iNat observation model and some associated models.

I’m sure this is all irrelevant if you use cocoapods, but I don’t (yet). My approach to installing SSZipArchive was to add it as a git submodule and drag the folder including SSZipArchive.h and minizip into my project, adding it by reference. This caused RestKit compilation to barf, mostly a lot of parse issues in RKURL.h like Expected identifier or '(', which is ridiculous b/c nothing changed in RestKit.

I eventually found my solution at change the file type of the minizip .c files to “Objective-C Source.”

Screen Shot 2013-09-24 at 3.15.51 PM

Now my project builds and everything works normally. Why this solution works is beyond my extremely limited knowledge of C and Xcode. These files look like C and/or C++, so why does telling Xcode to treat them like Objective-C even work?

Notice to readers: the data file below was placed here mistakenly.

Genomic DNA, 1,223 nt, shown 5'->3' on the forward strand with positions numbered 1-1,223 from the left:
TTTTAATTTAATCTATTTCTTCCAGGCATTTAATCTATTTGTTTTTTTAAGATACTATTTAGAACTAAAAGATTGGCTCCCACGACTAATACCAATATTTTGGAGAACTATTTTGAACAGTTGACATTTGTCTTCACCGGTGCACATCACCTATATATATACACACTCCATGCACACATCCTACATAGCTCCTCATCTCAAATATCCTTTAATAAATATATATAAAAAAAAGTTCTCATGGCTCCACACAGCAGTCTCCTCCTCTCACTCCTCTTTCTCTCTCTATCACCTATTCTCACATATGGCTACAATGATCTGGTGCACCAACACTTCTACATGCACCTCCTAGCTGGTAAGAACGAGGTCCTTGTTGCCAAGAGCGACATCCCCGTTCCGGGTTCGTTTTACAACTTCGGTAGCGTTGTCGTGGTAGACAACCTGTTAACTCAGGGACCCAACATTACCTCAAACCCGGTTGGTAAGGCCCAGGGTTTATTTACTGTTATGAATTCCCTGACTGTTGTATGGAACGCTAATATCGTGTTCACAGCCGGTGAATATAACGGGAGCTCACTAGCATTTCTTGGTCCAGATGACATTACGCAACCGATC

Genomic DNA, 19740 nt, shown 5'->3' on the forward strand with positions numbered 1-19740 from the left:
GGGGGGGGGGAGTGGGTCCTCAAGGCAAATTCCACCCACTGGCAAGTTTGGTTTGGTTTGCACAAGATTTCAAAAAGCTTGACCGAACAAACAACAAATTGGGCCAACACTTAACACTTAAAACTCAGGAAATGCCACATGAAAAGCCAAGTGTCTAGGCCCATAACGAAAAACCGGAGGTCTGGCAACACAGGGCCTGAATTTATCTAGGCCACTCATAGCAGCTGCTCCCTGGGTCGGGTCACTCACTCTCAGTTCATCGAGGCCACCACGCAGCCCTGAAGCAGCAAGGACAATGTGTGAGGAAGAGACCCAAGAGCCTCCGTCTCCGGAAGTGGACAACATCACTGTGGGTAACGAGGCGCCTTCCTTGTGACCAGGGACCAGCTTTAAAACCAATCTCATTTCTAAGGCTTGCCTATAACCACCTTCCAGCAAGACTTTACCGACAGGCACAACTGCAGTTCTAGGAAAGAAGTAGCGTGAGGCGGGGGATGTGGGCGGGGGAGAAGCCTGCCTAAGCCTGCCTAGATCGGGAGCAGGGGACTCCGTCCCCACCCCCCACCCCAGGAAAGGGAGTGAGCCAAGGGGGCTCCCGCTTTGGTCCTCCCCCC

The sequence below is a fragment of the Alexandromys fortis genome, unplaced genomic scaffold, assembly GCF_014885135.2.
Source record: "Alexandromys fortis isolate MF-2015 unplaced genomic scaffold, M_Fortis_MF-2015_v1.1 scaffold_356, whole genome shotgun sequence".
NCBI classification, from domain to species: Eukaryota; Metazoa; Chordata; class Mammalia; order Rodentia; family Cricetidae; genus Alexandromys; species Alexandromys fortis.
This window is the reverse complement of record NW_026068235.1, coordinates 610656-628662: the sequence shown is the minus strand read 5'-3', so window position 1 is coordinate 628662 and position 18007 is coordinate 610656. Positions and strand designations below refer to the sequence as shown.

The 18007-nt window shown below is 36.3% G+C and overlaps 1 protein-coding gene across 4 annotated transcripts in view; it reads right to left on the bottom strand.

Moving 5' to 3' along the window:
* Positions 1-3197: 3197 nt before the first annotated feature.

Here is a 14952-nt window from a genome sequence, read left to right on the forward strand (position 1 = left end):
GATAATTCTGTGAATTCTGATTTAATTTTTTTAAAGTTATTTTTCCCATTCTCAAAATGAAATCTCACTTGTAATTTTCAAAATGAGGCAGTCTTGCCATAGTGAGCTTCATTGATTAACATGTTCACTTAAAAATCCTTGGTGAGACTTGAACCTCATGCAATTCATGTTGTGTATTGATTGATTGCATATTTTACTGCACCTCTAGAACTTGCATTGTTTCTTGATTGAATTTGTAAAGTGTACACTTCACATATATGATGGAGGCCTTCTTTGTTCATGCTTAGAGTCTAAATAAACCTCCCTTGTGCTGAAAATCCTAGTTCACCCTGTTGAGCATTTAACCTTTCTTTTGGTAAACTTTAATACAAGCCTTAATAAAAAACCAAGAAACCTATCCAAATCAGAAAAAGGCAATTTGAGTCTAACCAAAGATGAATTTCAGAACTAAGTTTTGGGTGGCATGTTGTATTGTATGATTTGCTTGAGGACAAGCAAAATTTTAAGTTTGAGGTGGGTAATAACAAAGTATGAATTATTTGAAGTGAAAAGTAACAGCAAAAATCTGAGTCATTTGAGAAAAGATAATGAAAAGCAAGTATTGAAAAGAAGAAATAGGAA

I have a bunch of iOS apps that use the same Google API identity with different client IDs for sign-in through Google. I just made another one but kept running into this problem where auth would work, but when the browser redirect occurred, I’d get a message reading “Cannot Open Page: Safari cannot open the page because the address is invalid.”

Photo Sep 18, 9 15 00 PM

That didn’t seem right b/c it was redirecting to an internal URL based on the bundle ID I specified when generating the client ID, and the bundle ID for the app was right.

Screen Shot 2013-09-18 at 9.12.49 PM

Turned out I was forgetting that you can specify a URL identifier and URL scheme in the *-Info.plist file. Changing that to match the bundle ID fixed the problem… after suffering hours of madness and having my life expectancy shortened by several years.

AREL where() to sql

Sometimes you just want the SQL for a WHERE clause:

 > Post.send(:sanitize_sql, :title => "foo", :body => "bar")
 => "\"posts\".\"title\" = 'foo' AND \"posts\".\"body\" = 'bar'"